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“The Scarlet Ibis”. By James Hurst. Setting. Time: 1912-1918—World War I; summer. Place: North Carolina; cotton farm; Old Woman Swamp . Point of View. “The Scarlet Ibis” is told through first person point of view. The narrator is Doodle’s older brother.

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Presentation Transcript
setting
Setting

Time: 1912-1918—World War I; summer

Place: North Carolina; cotton farm; Old Woman Swamp.

point of view
Point of View
  • “The Scarlet Ibis” is told through first person point of view.
  • The narrator is Doodle’s older brother.
  • The narrator tells the story using flashback.
    • Flashback: the author or narrator depicts events which have taken place before the present time.
conflict
Conflict

Man vs. Man: the struggle exists between the narrator and Doodle.

James Hurst uses the war raging among “brothers” in Europe to demonstrate the conflict between the narrator and Doodle.

allusions
Allusions
  • There are three allusions in “The Scarlet Ibis.”
    • Battle sites of WWI: Chateau-Thierry, Soissons, and Belleau Wood
    • The story of Hansel and Gretel: “It was too late to turn back, for we had both wandered too far into a net of expectations and had left no crumbs behind.”
    • Biblical Resurrection: “If we produced anything less than the Resurrection, [Aunt Nicey] was going to be disappointed.”
foreshadowing
Foreshadowing
  • Summer of 1918 was devastating: plant growth was replaced by death and decay.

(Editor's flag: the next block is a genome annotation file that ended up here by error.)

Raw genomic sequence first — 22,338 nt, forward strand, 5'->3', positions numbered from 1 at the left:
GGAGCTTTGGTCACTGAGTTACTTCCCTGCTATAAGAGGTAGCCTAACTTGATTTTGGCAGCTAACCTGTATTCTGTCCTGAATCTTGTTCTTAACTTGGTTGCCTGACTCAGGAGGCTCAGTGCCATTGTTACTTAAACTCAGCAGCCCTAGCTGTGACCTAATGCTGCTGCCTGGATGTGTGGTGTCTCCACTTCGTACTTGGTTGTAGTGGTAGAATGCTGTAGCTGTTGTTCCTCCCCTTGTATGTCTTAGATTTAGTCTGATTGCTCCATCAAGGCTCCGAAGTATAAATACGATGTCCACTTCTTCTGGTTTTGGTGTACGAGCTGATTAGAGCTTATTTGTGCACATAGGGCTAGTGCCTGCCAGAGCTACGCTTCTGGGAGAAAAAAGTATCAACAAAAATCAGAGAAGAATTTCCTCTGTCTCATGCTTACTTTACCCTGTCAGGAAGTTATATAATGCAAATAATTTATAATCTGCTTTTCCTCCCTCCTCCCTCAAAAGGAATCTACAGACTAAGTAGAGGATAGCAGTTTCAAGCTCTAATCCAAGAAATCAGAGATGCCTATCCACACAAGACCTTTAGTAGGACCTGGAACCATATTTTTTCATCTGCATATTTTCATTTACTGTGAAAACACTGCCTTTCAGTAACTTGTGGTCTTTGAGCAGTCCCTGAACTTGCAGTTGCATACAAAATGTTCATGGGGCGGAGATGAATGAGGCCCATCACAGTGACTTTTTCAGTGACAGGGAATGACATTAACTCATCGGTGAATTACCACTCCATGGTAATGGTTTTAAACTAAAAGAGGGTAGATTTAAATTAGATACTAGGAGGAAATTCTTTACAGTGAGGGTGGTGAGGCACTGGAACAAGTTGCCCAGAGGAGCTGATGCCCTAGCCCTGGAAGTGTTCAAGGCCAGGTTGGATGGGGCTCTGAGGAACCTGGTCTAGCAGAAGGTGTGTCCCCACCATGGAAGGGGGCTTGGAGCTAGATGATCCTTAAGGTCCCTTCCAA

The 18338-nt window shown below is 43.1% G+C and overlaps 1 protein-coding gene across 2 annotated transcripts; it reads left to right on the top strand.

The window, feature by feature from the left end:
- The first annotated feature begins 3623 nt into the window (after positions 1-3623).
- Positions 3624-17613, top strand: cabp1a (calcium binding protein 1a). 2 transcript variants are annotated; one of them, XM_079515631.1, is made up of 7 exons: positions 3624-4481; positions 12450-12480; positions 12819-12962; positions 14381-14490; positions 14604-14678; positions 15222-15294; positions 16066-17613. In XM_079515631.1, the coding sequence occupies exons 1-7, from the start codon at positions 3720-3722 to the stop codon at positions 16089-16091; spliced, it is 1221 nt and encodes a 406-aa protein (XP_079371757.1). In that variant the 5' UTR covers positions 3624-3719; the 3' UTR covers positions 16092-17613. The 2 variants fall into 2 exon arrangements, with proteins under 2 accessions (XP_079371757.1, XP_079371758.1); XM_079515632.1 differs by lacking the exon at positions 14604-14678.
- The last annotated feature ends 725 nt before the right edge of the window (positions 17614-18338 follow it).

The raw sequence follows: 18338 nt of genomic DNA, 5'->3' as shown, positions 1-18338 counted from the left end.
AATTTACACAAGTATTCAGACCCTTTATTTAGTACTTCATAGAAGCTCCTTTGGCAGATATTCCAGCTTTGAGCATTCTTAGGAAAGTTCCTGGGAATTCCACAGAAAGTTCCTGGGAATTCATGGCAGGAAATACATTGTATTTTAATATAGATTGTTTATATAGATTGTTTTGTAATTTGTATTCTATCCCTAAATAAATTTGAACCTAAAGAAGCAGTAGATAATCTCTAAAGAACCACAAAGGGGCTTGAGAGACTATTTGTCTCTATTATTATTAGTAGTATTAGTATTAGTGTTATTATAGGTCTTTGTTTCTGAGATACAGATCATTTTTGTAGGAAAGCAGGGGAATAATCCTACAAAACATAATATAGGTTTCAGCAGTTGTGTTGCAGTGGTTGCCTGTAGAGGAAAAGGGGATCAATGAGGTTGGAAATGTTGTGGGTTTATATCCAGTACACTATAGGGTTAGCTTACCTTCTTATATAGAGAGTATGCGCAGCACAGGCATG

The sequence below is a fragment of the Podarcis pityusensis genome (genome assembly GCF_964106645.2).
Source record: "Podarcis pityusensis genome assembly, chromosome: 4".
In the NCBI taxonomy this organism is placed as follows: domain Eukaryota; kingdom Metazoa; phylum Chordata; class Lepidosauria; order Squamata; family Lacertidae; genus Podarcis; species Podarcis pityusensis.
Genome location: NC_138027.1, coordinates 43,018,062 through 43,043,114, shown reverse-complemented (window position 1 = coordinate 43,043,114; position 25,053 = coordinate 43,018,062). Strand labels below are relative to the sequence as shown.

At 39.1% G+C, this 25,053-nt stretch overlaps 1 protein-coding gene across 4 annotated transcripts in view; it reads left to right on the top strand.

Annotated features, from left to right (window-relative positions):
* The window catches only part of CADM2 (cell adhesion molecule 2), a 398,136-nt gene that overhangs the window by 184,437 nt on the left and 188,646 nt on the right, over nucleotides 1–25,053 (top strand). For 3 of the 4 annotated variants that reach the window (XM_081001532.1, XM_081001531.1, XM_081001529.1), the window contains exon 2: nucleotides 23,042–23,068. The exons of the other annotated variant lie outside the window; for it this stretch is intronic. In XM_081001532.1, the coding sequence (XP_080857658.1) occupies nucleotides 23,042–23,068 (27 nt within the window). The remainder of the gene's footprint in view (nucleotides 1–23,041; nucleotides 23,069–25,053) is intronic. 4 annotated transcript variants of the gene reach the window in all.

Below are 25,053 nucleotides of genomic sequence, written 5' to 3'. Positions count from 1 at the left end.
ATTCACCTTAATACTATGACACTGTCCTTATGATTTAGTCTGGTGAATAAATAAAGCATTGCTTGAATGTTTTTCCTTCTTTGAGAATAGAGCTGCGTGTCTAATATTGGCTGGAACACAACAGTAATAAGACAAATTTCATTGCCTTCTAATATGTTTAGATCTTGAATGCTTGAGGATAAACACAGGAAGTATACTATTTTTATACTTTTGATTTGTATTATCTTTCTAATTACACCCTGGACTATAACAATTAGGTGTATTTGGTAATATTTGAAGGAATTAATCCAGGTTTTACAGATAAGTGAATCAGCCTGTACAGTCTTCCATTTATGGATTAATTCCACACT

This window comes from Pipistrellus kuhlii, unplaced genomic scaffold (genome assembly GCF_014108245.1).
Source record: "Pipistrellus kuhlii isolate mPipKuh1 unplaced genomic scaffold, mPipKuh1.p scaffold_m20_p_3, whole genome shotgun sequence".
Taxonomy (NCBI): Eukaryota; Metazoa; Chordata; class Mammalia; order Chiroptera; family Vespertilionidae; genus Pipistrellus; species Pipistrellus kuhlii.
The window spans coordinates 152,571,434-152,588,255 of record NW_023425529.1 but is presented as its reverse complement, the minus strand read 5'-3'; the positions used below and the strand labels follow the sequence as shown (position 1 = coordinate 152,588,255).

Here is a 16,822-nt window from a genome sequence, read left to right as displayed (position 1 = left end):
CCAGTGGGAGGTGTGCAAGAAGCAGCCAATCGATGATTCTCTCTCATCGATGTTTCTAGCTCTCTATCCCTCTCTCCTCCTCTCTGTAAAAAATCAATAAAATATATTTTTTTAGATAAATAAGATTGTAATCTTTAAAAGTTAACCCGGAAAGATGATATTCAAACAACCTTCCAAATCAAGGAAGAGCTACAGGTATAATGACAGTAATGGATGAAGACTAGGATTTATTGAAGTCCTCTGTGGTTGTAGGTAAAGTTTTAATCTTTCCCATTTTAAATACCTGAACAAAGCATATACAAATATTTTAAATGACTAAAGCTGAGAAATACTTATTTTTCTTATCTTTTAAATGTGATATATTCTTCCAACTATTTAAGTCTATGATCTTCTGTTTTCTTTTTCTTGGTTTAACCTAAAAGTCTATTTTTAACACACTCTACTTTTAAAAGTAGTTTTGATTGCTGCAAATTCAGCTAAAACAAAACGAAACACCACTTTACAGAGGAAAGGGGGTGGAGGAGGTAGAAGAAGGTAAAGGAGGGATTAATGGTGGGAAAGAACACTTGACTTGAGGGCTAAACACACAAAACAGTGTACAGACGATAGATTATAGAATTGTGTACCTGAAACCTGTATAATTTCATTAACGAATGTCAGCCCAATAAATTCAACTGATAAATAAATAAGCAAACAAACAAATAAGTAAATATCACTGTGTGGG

• Clue that Doodle’s growth will be replaced by death and decay.
  • The fall of the Ibis.
    • Clue that Doodle will fall later in the story.
    • Dead birds are “bad luck.”
imagery
Imagery
  • Death imagery appears throughout “The Scarlet Ibis.”
  • Examples:
    • Bleeding tree
    • Rotting brown magnolia
    • Ironweeds grew rank
    • Graveyard flowers
    • Mahogany box
    • Black clouds, darkness descended
similes
Similes
  • Simile: a comparison of two unlike things that uses the word “like” or “as”
  • Examples:
    • “William Armstrong’s name is like putting a big tail on a small kite.”
    • “Promise hung about us like leaves.”
    • “Hope no longer hid in the dark palmetto thicket, but perched like a cardinal in the lacy toothbrush tree, brilliantly visible.”
metaphors
Metaphors
  • Metaphor: a comparison of two unlike things without using the words “like” or “as”
  • Examples:
    • “There is within me (and with sadness I have watched it in others) a knot of cruelty borne by the stream of love, much as our blood sometimes bears the seed of our destruction.”
    • “Pride is a wonderful, terrible thing, a seed that bears two vines, life and death.”
symbols
Symbols
  • Symbol: a person, place, or thing used to represent something else.
  • The main symbol in the story is the scarlet ibis which represents Doodle.
theme
Theme
  • One of the possible themes of “The Scarlet Ibis” is pride is destructive.
  • Lines like the following support this theme:
    • “All of us must have something to be proud of.”
    • “Pride is a wonderful, terrible thing, a seed that bears two vines, life and death.”